Restrictions? Note that planning permission may not be required for a 28-days period but it will still be required for any engineering work including drainage systems or electrical installations. Also, if you live in a listed building or within an area of outstanding natural beauty, a National Park or a conservation area, then you will need to apply for a planning consent prior to building a dome (or replacing your outbuilding).
Application for a Planning Permission
28 days is too little? Go and make full use of the right to apply. Contact your local council and discuss your specific situation. Nowadays, local authorities offer so-called Pre-Application Advice (at a fee which varies wildly from authority to authority, usually between £120–180) which will provide you with accurate and objective advice, and information about any relevant planning policies, timescales and procedures. In the case of the geodesic dome, the class will usually be: ‘minor operations’. Note that it is possible to make a planning application on land you do not yet own.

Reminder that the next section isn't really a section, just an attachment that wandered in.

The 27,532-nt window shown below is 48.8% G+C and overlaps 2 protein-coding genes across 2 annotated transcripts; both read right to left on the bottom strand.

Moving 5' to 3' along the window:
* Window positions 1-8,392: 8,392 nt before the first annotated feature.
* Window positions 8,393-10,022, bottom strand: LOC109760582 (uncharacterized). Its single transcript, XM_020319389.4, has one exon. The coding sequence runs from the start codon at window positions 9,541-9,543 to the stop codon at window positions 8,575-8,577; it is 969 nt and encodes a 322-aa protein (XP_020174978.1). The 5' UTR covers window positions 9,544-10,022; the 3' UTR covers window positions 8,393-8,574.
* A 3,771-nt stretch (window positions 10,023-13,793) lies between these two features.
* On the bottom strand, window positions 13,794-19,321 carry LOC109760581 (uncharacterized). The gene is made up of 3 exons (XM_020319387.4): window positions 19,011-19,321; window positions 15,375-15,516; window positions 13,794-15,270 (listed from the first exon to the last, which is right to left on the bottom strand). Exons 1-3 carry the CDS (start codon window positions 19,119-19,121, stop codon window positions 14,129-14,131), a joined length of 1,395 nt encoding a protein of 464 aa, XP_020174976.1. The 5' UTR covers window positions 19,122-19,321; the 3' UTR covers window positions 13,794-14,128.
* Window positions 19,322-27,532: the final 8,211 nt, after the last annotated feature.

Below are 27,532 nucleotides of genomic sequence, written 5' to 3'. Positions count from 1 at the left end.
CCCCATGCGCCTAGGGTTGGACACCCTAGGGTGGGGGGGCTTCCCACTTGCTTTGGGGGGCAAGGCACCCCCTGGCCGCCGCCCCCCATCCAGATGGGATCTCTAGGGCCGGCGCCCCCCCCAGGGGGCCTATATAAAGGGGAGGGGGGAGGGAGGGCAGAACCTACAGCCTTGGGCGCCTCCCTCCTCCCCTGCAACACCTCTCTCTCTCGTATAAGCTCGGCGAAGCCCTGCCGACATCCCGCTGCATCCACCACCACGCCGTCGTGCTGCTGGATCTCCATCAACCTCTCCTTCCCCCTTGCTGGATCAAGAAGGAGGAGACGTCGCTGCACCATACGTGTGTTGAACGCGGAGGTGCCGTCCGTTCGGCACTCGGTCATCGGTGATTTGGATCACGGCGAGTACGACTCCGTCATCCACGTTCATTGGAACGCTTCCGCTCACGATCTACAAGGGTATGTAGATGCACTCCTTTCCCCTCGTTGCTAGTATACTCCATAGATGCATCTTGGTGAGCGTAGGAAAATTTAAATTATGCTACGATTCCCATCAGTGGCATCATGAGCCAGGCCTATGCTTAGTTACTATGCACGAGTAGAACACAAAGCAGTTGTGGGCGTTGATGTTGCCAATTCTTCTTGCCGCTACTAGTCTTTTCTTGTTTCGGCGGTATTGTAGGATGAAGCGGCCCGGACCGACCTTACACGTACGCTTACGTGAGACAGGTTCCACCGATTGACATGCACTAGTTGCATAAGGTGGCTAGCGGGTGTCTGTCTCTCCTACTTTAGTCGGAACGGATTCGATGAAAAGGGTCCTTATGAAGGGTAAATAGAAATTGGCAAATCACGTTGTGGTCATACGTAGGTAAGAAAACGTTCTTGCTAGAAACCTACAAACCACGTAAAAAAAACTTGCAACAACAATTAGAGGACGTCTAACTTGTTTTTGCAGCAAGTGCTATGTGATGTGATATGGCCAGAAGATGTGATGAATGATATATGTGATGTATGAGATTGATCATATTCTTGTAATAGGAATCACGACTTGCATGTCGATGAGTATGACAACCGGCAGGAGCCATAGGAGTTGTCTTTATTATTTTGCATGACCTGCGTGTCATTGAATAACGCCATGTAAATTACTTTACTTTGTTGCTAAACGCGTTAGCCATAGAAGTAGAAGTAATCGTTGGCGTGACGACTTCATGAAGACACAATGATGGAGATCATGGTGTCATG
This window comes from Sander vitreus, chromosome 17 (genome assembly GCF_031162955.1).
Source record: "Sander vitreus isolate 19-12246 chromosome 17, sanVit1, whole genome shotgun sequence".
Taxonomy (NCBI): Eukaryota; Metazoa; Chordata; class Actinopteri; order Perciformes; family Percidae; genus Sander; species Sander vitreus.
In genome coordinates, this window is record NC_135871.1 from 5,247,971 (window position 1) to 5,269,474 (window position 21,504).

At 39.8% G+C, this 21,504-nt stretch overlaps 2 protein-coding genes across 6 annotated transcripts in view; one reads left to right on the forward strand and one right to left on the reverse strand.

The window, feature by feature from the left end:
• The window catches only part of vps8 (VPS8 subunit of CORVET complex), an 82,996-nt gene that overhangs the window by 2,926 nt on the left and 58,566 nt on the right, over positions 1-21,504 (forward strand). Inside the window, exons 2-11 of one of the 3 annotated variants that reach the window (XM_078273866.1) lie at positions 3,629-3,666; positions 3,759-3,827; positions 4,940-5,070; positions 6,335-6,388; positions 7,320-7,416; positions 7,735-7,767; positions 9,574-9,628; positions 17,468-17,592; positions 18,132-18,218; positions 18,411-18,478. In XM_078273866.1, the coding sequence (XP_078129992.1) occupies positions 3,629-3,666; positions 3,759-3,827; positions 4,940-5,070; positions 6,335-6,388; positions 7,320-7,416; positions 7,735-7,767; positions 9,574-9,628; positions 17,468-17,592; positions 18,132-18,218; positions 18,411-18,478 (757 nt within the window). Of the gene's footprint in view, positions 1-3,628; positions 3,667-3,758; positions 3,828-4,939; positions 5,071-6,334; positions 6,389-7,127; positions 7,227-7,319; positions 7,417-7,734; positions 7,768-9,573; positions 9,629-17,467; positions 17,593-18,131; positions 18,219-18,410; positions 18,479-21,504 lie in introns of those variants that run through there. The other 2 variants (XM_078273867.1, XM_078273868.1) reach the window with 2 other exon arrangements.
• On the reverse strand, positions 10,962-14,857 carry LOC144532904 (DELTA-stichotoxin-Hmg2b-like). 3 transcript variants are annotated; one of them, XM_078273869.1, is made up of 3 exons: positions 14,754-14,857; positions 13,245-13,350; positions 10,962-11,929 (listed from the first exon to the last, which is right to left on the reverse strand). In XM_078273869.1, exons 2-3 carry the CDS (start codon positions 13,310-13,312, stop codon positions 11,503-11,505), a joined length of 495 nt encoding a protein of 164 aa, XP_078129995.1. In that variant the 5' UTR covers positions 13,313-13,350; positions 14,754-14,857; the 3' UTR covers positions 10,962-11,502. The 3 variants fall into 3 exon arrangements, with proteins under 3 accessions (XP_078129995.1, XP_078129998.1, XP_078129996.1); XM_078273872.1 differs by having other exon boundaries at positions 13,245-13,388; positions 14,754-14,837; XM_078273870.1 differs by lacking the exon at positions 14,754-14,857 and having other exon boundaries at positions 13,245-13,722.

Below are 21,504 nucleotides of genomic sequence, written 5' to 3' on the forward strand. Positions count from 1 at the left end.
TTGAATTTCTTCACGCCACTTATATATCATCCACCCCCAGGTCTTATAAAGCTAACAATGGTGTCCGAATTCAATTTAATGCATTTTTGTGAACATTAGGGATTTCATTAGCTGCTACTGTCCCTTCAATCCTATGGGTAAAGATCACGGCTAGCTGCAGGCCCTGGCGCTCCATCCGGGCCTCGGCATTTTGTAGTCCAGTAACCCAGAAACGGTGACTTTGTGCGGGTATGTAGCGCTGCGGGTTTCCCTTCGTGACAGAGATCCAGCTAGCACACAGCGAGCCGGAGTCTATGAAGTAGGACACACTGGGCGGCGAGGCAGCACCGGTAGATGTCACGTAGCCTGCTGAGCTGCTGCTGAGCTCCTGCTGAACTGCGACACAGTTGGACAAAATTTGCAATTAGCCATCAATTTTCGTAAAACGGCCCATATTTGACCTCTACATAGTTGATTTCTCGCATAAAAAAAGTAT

In order to deal with requests and offer advice, the council requires certain information to form its decision. This includes: the exact location of the camping site, the size of any proposed development, distance from boundaries, etc. and this information is requested on the form along with the drawings to scale (plans must be annotated with accurate measurements).
Planning for a camping site made of geodesic domes may require a ‘change of use’ application depending on what the given land is already used for, and may require planning because of the size of the development.
Factors Under Assessment
Every site subject to an application for planning permission is assessed on its own merits, but in general terms, local authorities consider issues including (but not restricted to):
- Car parking (proposals should contain car parking within the application site)
- Impact on neighbouring properties (noise, disturbance, parking, etc.)
- Land use of the area (residential, commercial, etc.)
- Impact from the change of use in terms of increased numbers of people/cars visiting the site.